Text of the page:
The good part about these upgrades is that they are generally backward compatible. That means that if you want to use a better type of fluid, you can.
However, this is an older GM transmission and the old standard Dexron III is still good to use in this transmission model. Since the 4L80E is said to be one of the best transmissions ever made, going with the cheaper fluid is not going to hurt it.
You should be able to get Dexron III just about anywhere transmission fluid is sold but if you can’t, go with the Dexron VI. It will work and keep your transmission in top shape.
You can also use Mecron V transmission fluid if the others are not available.
You can buy Dexron III in different sizes depending on your need at the time. This fluid is for Automatic transmissions only and should not be used for any other application. It is not a rubber lubricant.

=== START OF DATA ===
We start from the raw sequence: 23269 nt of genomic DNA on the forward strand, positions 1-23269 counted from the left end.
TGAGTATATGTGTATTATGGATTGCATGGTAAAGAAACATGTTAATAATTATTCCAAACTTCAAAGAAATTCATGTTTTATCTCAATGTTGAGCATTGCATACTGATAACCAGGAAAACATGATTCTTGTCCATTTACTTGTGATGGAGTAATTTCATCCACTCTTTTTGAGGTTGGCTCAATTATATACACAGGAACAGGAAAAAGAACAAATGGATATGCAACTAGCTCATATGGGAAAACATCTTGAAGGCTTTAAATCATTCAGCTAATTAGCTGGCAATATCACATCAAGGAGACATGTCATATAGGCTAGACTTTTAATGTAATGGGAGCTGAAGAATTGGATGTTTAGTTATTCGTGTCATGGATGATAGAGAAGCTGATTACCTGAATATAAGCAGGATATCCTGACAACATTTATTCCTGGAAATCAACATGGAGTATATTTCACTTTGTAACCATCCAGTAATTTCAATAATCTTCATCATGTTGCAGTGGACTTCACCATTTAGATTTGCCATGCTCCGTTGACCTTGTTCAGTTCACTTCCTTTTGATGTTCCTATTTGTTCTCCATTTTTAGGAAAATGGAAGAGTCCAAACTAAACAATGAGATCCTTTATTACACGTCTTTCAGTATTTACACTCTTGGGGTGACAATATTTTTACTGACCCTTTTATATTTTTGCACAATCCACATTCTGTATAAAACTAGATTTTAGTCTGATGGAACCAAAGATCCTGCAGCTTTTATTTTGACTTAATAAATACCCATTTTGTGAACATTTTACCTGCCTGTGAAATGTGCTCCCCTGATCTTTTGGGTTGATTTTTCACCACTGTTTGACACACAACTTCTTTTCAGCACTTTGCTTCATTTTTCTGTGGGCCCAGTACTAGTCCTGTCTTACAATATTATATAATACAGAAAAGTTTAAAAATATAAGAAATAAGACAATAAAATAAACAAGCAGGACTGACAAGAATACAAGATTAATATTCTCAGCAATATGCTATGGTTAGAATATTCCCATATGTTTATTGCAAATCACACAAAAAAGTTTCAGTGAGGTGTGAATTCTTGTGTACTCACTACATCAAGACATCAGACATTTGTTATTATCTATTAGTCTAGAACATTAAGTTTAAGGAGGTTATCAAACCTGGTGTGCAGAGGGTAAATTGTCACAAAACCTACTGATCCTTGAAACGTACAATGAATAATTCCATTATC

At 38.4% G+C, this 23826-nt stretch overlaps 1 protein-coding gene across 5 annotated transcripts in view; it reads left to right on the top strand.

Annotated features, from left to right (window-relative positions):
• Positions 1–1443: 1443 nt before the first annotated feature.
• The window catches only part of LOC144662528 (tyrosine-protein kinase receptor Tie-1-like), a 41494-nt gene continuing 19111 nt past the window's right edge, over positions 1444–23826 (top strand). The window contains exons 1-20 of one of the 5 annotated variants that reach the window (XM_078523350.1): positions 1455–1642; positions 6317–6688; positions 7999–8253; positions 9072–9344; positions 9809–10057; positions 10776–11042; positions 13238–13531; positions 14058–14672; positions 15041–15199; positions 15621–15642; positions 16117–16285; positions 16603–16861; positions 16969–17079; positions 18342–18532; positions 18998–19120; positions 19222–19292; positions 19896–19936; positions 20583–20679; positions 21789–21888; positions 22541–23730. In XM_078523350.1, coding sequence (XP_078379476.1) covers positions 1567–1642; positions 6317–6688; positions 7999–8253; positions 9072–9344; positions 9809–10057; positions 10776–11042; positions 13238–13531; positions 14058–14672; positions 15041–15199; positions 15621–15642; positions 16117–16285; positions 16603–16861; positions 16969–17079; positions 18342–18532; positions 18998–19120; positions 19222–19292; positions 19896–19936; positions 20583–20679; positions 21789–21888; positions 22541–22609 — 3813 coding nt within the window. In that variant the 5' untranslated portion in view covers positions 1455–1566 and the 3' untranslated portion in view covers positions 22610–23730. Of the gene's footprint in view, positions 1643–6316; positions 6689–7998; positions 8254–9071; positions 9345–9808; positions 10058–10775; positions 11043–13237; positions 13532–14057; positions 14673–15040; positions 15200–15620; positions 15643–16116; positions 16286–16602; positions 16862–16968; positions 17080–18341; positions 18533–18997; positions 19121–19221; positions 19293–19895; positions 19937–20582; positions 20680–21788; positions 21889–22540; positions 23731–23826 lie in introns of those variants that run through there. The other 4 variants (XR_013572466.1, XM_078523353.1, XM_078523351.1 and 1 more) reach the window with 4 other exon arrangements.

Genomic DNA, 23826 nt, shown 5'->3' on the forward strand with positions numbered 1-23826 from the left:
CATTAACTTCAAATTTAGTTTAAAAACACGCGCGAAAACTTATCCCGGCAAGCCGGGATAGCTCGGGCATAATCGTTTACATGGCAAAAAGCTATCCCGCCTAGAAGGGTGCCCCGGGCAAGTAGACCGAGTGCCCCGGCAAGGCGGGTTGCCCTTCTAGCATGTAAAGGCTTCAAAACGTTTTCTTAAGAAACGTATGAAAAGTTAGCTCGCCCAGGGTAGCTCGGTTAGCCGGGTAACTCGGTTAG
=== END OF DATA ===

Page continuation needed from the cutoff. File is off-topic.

The viscosity for this fluid is 10w SAE 20 with an ISO viscosity grade of 32 and 46. The SSU viscosity grade is 150@100 degrees F & 220@100 degrees F. These figures go for either mineral or synthetic transmission fluid.
The mineral-based fluid is more affordable while the synthetic-based option lasts longer and endures a wider range of temperatures. The synthetic option is compatible with the mineral-based option.
Dexron III is REACH compliant and REACH stands for- REACH (Registration, Evaluation, Authorization, and Restriction of Chemicals).
Since it comes from the era where Dexron III started out in, then that would be the best transmission fluid to use in this transmission. However, a close second would be Dexron VI.